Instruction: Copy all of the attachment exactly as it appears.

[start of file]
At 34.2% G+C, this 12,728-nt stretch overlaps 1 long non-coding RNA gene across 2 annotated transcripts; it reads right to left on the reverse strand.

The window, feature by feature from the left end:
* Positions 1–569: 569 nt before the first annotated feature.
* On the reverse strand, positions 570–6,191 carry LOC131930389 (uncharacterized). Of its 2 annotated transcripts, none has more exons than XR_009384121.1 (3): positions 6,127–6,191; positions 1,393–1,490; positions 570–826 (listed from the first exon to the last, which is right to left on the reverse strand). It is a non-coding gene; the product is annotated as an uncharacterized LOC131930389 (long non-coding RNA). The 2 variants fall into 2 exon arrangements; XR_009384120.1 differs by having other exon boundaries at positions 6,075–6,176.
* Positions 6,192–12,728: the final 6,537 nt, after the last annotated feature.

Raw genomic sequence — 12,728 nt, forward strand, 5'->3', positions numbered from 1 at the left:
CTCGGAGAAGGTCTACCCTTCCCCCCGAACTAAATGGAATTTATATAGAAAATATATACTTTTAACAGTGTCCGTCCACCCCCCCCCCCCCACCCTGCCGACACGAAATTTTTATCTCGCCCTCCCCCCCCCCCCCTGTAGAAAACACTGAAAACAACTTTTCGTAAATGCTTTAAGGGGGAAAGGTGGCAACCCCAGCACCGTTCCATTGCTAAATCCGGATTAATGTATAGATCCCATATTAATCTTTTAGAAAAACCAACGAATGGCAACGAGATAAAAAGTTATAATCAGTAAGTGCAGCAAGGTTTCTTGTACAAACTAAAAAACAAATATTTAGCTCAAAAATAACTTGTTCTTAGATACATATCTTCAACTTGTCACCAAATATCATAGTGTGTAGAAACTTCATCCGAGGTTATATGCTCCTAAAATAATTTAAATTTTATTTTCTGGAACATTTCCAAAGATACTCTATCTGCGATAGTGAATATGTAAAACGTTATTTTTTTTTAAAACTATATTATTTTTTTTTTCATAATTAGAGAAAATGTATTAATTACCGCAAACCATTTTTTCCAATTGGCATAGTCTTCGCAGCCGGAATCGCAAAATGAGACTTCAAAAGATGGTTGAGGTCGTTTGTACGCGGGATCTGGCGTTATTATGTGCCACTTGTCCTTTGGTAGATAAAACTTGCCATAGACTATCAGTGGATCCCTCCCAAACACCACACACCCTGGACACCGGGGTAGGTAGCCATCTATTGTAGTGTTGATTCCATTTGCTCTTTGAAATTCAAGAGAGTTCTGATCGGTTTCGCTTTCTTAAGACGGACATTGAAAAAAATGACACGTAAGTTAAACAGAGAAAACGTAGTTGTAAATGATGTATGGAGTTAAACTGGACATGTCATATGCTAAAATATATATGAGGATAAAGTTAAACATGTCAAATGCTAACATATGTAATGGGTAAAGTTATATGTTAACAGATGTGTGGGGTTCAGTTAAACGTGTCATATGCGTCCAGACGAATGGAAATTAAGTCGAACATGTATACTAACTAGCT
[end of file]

At 34.2% G+C, this 12,728-nt stretch overlaps 1 long non-coding RNA gene across 2 annotated transcripts; it reads right to left on the reverse strand.

The window, feature by feature from the left end:
* Positions 1–569: 569 nt before the first annotated feature.
* On the reverse strand, positions 570–6,191 carry LOC131930389 (uncharacterized). Of its 2 annotated transcripts, none has more exons than XR_009384121.1 (3): positions 6,127–6,191; positions 1,393–1,490; positions 570–826 (listed from the first exon to the last, which is right to left on the reverse strand). It is a non-coding gene; the product is annotated as an uncharacterized LOC131930389 (long non-coding RNA). The 2 variants fall into 2 exon arrangements; XR_009384120.1 differs by having other exon boundaries at positions 6,075–6,176.
* Positions 6,192–12,728: the final 6,537 nt, after the last annotated feature.

Raw genomic sequence — 12,728 nt, forward strand, 5'->3', positions numbered from 1 at the left:
CTCGGAGAAGGTCTACCCTTCCCCCCGAACTAAATGGAATTTATATAGAAAATATATACTTTTAACAGTGTCCGTCCACCCCCCCCCCCCCACCCTGCCGACACGAAATTTTTATCTCGCCCTCCCCCCCCCCCCCTGTAGAAAACACTGAAAACAACTTTTCGTAAATGCTTTAAGGGGGAAAGGTGGCAACCCCAGCACCGTTCCATTGCTAAATCCGGATTAATGTATAGATCCCATATTAATCTTTTAGAAAAACCAACGAATGGCAACGAGATAAAAAGTTATAATCAGTAAGTGCAGCAAGGTTTCTTGTACAAACTAAAAAACAAATATTTAGCTCAAAAATAACTTGTTCTTAGATACATATCTTCAACTTGTCACCAAATATCATAGTGTGTAGAAACTTCATCCGAGGTTATATGCTCCTAAAATAATTTAAATTTTATTTTCTGGAACATTTCCAAAGATACTCTATCTGCGATAGTGAATATGTAAAACGTTATTTTTTTTTAAAACTATATTATTTTTTTTTTCATAATTAGAGAAAATGTATTAATTACCGCAAACCATTTTTTCCAATTGGCATAGTCTTCGCAGCCGGAATCGCAAAATGAGACTTCAAAAGATGGTTGAGGTCGTTTGTACGCGGGATCTGGCGTTATTATGTGCCACTTGTCCTTTGGTAGATAAAACTTGCCATAGACTATCAGTGGATCCCTCCCAAACACCACACACCCTGGACACCGGGGTAGGTAGCCATCTATTGTAGTGTTGATTCCATTTGCTCTTTGAAATTCAAGAGAGTTCTGATCGGTTTCGCTTTCTTAAGACGGACATTGAAAAAAATGACACGTAAGTTAAACAGAGAAAACGTAGTTGTAAATGATGTATGGAGTTAAACTGGACATGTCATATGCTAAAATATATATGAGGATAAAGTTAAACATGTCAAATGCTAACATATGTAATGGGTAAAGTTATATGTTAACAGATGTGTGGGGTTCAGTTAAACGTGTCATATGCGTCCAGACGAATGGAAATTAAGTCGAACATGTATACTAACTAGCT